University of Maryland Center for Environmental Science | WYPR

University of Maryland Center for Environmental Science

A Resilient Chesapeake

May 22, 2019
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Despite record rainfall washing pollution and debris into the Chesapeake Bay last year, the bay’s health continues to improve.

Sure, it took a little dip from its 2017 score, say scientists at the University of Maryland Center for Environmental Science, but it still maintained an overall “C,” which the scientists say is a sign of resilience in the nation’s largest estuary.

Things are looking up for the Chesapeake Bay, according to scientists at the University of Maryland Center for Environmental Science.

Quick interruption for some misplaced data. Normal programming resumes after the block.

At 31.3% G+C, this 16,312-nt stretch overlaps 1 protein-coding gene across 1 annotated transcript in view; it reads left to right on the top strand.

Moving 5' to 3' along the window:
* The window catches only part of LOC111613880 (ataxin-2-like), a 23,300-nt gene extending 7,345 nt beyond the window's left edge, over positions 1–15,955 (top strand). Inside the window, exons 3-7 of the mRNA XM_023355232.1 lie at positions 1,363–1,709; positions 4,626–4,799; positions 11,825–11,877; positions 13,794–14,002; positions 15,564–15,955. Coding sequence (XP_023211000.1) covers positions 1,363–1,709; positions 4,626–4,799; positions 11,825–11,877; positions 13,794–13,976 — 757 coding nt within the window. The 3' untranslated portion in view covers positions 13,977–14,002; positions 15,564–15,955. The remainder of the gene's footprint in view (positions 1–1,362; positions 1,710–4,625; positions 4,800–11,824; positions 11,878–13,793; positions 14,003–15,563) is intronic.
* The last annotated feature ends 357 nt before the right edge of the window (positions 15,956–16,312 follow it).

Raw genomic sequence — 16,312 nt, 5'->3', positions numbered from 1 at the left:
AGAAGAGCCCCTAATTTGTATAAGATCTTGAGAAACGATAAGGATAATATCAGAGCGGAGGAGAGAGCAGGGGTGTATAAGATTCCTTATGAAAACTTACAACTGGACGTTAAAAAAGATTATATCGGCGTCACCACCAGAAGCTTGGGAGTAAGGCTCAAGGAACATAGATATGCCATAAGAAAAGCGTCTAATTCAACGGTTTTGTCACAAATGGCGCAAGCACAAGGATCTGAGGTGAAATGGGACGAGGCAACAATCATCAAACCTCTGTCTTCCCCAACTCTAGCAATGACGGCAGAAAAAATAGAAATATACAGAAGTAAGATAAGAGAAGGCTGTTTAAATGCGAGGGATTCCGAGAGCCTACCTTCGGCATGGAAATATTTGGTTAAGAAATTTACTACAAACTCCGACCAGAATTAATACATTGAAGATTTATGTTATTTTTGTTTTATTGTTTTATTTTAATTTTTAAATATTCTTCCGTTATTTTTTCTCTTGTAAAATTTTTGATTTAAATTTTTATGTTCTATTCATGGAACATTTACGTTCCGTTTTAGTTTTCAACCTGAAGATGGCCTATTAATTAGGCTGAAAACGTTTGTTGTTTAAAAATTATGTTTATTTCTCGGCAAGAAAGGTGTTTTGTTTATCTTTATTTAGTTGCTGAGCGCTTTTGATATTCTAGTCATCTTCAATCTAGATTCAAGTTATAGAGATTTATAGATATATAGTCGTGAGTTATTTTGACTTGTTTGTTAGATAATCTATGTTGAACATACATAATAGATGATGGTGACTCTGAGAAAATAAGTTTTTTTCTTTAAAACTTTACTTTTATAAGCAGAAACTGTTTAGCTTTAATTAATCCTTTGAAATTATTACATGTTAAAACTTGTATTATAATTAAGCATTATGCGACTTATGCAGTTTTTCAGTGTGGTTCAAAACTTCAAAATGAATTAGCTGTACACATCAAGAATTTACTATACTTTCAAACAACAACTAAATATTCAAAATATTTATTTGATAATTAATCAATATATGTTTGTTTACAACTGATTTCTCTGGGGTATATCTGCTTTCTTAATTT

The scientists released a report card on the bay’s health Friday morning that found the "positive trajectory" they’ve noted in recent years is now "statistically significant."

Chris Moe / UMCES

Dr. Helen Bailey, who did her PhD work on bottle nose dolphins, says she heard reports of occasional sightings of the marine mammals when she came to work as an associate professor at the University of Maryland’s Center for Environmental Science in Solomons.

But then the underwater microphones the lab was experimenting with began picking up the tell-tale squeaks and clicks of dolphins foraging in the Chesapeake and its tributaries. Now, the scientists are finding out the dolphins are pretty regular visitors to the bay.

"We were discovering that we were actually detecting dolphins quite frequently during June, July and August," she said. "And so then put another hydrophone in the Potomac River and there we were detecting dolphins every day."